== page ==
I deserve better than carrying that weight into my future!
But I am also asking myself –
“Is there anything that I am meant to do?”
How will I engage and express my compassion, creativity & courage in the coming days?
Yesterday I spoke up and I reached out – to others who I know were affected, to the reporters from NBC, and to my parents.
Today, I am giving myself the gift of processing all these feelings … and as you can see, doing a little bit of writing.
Tomorrow – there will probably be more writing, as I work through the impact this has had.
Next week – we will see – what am I meant to do? I know that all these crazy dreams have a purpose – even if I haven’t been able to work out what they mean.
How will I engage in this, expressing myself with utmost compassion, creativity & courage – honoring a God that is not loving, but a God that is LOVE ITSELF.
You spoke to your parents? How did they react? Mine denied anything ever happened, defended NTM to the bitter end. It split the family.
I’ve spoken with mine throughout the process.
It was really hard for them.
I was one of the kids that NEVER told my parents everything that was happening, because I was terrified of getting them into trouble – they were always “in trouble” for doing things differently. They didn’t need me to be a trouble-maker…
So, when I told them, they were heart broken.
And they REALLY, REALLY struggled with some of what I told them – because the people I didn’t want to see or spend time with were “close friends”, that they trusted.
I also have horror stories. My husband was sodomized and brutalized. Life will never be “normal” for us. In the end, to heal, we must forgive. I too am frustrated with feeling “duped” by ihart investigators…why has nothing been done? That said, I’m glad I told my story and I will continue to do so! We need a voice! The only way it can be heard is by telling our story.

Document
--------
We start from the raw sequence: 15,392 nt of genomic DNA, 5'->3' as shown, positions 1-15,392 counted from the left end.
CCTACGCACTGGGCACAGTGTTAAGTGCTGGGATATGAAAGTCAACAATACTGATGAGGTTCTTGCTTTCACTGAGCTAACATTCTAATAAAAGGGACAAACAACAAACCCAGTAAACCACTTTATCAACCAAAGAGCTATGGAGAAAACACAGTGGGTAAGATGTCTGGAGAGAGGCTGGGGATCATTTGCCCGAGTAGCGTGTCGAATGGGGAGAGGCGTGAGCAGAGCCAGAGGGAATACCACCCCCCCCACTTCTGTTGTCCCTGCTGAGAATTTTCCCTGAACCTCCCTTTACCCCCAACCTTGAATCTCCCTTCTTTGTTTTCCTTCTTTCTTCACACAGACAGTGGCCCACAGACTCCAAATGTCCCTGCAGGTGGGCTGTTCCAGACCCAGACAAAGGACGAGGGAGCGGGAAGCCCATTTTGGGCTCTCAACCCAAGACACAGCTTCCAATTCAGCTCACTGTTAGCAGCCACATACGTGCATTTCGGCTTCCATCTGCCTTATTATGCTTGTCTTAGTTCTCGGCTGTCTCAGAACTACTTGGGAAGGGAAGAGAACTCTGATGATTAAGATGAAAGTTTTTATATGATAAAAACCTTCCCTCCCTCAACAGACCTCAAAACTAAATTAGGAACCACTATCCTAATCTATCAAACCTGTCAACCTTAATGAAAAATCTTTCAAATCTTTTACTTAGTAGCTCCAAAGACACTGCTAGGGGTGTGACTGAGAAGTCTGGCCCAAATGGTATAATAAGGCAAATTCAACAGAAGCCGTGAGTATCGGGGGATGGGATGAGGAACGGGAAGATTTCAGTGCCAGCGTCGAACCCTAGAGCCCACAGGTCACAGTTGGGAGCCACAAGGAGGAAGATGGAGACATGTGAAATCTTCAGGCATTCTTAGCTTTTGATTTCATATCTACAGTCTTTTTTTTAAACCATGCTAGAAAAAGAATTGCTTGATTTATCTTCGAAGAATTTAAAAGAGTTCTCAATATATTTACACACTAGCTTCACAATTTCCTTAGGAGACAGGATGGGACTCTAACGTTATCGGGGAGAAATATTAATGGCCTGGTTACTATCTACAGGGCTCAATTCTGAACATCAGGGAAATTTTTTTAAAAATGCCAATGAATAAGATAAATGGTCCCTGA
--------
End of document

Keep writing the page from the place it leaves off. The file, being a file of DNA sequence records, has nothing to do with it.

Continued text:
Yes – we all need to tell our stories and to recognise that we matter – we were not “in the way”… we were “the way”.
Thank you Beth for putting words to many of our collective emotions.
This is one of the ways I “process”… and there’s still so much “stuck” inside me
the cloak of silence is deadly. when a young wife, my husband tried to kill me for daring to read something besides the bible – our local newspaper in this case. police broke down the door and save me as i was half way off our 8th floor balcony for that ‘crime.’ they arrested him but my church leaders forced me to say it was all my fault, a ‘misunderstanding’ (!) and get him out of jail because ‘it reflected badly on jehovah.’ my safety, my psychological recovery, never an issue to be considered. rinse and repeat over and over…beth and friends, thank you for giving me tools to root out the shame and pain and to support others in their process…
[…] Part 2 – following on from Shadows of the Past […]
Thanks Honey for writing so clearly, it’s helped me to better process the trauma too! X X X X
Related so much to your posts. Thank you for writing so clearly what I cannot verbalize yet. Hours upon hours on the swing, in books, in the trees. 💚
Hey there! Thank you for choosing to share all of this with us! I attended NTBI in 2009 (not an MK) and have dear friends who left the mission because of the deceit and lies NTM fed them and others. I’m trying to bring these horrific events to light. Would you mind if I share this post? You are such a brave woman! Feel free to email me!
Please feel more than happy to share this post. I am working through and processing (again)… But feel like we got told once more that we weren’t important…
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Really loved this post darling, so well written and honest. 🌸💜
With love, Alisha Valerie x | http://www.alishavalerie.com